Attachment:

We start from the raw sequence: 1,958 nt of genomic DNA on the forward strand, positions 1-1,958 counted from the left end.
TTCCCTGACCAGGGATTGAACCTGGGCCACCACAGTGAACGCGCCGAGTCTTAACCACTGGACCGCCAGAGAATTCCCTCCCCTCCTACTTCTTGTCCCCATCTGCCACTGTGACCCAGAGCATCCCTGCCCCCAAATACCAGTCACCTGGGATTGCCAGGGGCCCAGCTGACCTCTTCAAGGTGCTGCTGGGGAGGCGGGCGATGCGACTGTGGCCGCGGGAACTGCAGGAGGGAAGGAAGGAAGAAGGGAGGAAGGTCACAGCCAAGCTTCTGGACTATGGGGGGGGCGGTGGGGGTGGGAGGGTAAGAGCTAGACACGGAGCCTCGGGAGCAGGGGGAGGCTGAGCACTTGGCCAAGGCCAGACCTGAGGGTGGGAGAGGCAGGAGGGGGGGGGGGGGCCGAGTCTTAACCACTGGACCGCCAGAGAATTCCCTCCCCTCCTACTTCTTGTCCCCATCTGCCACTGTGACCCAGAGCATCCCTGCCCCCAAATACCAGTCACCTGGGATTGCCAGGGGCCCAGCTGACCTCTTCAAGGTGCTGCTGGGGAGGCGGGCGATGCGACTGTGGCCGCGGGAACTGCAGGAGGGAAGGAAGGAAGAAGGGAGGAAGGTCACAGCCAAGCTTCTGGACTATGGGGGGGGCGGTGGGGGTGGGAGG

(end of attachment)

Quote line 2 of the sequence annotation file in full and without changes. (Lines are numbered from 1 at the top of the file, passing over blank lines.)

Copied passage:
TTCCCTGACCAGGGATTGAACCTGGGCCACCACAGTGAACGCGCCGAGTCTTAACCACTGGACCGCCAGAGAATTCCCTCCCCTCCTACTTCTTGTCCCCATCTGCCACTGTGACCCAGAGCATCCCTGCCCCCAAATACCAGTCACCTGGGATTGCCAGGGGCCCAGCTGACCTCTTCAAGGTGCTGCTGGGGAGGCGGGCGATGCGACTGTGGCCGCGGGAACTGCAGGAGGGAAGGAAGGAAGAAGGGAGGAAGGTCACAGCCAAGCTTCTGGACTATGGGGGGGGCGGTGGGGGTGGGAGGGTAAGAGCTAGACACGGAGCCTCGGGAGCAGGGGGAGGCTGAGCACTTGGCCAAGGCCAGACCTGAGGGTGGGAGAGGCAGGAGGGGGGGGGGGGGCCGAGTCTTAACCACTGGACCGCCAGAGAATTCCCTCCCCTCCTACTTCTTGTCCCCATCTGCCACTGTGACCCAGAGCATCCCTGCCCCCAAATACCAGTCACCTGGGATTGCCAGGGGCCCAGCTGACCTCTTCAAGGTGCTGCTGGGGAGGCGGGCGATGCGACTGTGGCCGCGGGAACTGCAGGAGGGAAGGAAGGAAGAAGGGAGGAAGGTCACAGCCAAGCTTCTGGACTATGGGGGGGGCGGTGGGGGTGGGAGG